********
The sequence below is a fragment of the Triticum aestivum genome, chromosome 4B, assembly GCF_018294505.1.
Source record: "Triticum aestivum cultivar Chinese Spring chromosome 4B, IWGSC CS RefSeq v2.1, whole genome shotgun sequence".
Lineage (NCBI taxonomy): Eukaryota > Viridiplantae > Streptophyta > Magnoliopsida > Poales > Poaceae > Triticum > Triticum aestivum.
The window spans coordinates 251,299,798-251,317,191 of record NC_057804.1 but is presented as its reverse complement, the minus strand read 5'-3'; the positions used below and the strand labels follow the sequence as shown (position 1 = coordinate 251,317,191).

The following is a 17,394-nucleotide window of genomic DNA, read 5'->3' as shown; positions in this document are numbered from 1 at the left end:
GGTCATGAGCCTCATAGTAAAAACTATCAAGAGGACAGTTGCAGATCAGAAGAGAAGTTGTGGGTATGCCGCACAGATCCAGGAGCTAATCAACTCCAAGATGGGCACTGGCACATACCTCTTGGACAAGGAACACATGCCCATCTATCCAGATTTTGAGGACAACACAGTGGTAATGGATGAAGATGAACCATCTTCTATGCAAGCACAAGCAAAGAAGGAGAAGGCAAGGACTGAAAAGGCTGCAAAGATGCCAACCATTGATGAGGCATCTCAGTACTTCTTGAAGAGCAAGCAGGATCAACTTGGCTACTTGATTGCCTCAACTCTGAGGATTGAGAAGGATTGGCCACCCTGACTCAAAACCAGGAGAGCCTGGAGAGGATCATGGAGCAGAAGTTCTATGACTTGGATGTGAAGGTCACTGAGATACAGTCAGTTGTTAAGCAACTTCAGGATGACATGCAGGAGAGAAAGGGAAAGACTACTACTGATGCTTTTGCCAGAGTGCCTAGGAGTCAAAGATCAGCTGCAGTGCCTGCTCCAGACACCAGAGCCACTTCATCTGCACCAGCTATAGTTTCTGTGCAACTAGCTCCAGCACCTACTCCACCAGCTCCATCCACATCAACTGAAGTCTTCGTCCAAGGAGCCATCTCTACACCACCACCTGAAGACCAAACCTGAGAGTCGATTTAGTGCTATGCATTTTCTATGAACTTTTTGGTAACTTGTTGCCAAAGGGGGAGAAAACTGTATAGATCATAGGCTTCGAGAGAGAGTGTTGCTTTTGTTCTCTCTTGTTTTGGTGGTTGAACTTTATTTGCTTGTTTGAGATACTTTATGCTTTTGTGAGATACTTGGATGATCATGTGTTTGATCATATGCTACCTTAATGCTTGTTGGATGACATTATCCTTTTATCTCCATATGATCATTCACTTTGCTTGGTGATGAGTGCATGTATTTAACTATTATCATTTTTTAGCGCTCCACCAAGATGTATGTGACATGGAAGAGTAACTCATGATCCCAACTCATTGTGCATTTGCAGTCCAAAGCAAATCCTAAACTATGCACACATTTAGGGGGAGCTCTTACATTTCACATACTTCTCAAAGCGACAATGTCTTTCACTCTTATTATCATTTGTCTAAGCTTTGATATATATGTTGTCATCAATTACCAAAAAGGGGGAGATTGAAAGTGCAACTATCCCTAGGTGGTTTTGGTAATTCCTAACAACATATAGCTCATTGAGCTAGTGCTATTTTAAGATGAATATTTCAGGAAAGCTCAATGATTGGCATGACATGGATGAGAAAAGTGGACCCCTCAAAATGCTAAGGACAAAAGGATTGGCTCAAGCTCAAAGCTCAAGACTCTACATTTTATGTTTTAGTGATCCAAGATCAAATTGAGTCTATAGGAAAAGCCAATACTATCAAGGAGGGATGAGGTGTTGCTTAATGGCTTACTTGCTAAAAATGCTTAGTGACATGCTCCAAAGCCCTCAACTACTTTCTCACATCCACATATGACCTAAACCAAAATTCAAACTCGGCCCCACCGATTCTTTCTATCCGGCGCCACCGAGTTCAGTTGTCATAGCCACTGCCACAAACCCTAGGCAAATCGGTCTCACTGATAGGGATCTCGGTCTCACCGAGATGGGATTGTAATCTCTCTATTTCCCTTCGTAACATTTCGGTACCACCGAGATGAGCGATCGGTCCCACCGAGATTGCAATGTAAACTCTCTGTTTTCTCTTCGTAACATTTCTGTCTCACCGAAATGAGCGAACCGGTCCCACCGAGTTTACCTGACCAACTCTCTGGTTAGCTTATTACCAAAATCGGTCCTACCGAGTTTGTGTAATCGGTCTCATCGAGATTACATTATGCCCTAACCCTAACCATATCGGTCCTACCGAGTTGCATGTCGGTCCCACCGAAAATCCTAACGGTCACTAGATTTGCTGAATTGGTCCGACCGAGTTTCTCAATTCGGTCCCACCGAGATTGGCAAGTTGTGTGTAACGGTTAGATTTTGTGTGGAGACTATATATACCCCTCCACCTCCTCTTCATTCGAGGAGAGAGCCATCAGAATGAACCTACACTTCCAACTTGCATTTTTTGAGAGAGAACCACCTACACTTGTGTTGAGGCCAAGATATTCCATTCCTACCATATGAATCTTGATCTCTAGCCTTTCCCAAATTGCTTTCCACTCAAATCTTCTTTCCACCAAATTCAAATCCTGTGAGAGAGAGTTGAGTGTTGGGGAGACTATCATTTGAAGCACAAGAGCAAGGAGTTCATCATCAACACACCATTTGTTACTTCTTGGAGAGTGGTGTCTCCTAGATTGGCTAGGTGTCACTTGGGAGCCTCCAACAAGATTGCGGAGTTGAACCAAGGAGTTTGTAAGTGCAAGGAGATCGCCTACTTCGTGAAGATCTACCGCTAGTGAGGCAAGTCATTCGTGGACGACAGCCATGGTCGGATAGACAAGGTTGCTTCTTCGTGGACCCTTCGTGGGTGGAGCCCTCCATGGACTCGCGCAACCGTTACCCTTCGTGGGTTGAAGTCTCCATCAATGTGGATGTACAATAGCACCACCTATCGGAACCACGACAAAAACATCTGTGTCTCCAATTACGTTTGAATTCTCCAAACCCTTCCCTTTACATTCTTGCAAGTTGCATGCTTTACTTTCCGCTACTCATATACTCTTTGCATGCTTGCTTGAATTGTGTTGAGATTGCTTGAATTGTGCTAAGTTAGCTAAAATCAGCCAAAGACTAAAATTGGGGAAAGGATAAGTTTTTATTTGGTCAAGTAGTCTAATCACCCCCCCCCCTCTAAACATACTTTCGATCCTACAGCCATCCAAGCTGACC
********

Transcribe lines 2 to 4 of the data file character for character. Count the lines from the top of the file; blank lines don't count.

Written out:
Source record: "Triticum aestivum cultivar Chinese Spring chromosome 4B, IWGSC CS RefSeq v2.1, whole genome shotgun sequence".
Lineage (NCBI taxonomy): Eukaryota > Viridiplantae > Streptophyta > Magnoliopsida > Poales > Poaceae > Triticum > Triticum aestivum.
The window spans coordinates 251,299,798-251,317,191 of record NC_057804.1 but is presented as its reverse complement, the minus strand read 5'-3'; the positions used below and the strand labels follow the sequence as shown (position 1 = coordinate 251,317,191).